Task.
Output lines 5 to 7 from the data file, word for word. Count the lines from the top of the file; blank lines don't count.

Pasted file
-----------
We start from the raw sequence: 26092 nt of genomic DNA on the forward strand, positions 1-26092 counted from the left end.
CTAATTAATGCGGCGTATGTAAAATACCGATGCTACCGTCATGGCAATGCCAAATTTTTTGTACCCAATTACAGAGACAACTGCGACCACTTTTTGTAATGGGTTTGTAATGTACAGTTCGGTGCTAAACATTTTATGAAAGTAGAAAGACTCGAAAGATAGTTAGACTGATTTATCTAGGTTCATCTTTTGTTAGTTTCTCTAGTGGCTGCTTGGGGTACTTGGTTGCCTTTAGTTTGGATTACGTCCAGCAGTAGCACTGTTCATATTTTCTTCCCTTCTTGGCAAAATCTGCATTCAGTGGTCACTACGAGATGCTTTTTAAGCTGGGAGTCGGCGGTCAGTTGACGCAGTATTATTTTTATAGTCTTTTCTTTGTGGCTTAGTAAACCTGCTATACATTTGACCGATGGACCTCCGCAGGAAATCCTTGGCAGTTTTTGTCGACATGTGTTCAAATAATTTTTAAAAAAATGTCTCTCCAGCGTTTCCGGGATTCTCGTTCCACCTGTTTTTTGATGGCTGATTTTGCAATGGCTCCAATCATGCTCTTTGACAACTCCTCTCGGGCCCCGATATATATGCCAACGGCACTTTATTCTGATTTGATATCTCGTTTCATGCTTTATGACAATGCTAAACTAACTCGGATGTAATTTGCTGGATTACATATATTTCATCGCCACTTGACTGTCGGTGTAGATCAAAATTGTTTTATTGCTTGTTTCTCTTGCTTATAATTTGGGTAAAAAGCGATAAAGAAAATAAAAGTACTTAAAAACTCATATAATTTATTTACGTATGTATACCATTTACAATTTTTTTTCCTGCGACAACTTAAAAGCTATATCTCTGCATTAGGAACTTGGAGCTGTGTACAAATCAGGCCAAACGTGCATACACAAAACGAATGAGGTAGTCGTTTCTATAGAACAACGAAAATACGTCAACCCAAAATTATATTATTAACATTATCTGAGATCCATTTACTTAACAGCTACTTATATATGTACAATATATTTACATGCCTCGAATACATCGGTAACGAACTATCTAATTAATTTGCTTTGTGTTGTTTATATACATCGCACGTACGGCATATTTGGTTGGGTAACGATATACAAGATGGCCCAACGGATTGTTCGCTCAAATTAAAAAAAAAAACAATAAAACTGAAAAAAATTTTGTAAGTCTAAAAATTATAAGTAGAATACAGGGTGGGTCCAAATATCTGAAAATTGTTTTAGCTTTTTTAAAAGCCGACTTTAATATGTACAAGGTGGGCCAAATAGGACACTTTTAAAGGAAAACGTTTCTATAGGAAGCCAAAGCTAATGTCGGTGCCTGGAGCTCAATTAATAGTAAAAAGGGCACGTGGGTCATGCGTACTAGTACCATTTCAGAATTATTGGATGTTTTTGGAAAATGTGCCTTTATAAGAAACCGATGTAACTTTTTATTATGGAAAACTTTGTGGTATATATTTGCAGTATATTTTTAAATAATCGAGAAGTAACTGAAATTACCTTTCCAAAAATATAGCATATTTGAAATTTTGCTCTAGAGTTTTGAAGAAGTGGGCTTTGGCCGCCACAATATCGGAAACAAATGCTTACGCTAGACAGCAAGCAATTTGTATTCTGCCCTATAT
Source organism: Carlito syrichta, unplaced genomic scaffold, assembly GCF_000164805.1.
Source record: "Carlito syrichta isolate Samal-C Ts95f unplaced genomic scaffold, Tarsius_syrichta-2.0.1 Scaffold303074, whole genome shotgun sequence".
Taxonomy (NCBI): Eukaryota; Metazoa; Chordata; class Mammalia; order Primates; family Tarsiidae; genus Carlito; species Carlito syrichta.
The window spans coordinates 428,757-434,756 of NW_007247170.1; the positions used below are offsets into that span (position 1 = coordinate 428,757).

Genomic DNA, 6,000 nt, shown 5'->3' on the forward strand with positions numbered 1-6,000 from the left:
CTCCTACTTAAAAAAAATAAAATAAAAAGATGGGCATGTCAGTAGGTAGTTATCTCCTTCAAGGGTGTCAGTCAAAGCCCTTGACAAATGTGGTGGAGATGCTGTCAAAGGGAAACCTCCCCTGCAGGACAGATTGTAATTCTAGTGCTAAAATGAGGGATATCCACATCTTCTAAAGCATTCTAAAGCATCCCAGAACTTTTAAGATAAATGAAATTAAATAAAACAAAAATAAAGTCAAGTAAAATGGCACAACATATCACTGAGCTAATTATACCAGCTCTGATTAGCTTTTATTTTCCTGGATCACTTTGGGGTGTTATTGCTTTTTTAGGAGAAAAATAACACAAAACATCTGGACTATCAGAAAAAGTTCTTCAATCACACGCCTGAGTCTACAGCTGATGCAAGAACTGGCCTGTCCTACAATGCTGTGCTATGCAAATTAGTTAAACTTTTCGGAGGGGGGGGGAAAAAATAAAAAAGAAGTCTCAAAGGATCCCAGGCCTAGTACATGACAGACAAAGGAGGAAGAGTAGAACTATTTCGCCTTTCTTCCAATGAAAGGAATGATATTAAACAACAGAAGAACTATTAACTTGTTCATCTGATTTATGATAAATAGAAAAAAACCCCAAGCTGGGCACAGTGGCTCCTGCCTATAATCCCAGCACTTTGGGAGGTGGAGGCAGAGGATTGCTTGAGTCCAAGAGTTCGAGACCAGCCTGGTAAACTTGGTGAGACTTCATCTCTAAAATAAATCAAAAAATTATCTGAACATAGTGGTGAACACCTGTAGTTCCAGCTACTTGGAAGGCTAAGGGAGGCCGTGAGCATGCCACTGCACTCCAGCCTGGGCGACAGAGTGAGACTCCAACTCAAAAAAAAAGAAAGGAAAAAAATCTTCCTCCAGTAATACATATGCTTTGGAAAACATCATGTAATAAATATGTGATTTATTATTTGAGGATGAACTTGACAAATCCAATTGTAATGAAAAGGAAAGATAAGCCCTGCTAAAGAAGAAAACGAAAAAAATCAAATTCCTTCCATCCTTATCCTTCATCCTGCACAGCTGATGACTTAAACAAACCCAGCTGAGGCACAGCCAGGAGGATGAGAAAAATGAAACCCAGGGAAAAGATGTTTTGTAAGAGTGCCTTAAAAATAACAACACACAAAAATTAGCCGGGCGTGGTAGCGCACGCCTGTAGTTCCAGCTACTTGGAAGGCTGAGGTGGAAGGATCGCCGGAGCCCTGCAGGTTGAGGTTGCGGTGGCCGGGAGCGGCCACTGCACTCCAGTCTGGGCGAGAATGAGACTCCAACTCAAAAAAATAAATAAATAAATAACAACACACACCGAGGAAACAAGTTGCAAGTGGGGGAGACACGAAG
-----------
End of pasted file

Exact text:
Taxonomy (NCBI): Eukaryota; Metazoa; Chordata; class Mammalia; order Primates; family Tarsiidae; genus Carlito; species Carlito syrichta.
The window spans coordinates 428,757-434,756 of NW_007247170.1; the positions used below are offsets into that span (position 1 = coordinate 428,757).

Genomic DNA, 6,000 nt, shown 5'->3' on the forward strand with positions numbered 1-6,000 from the left: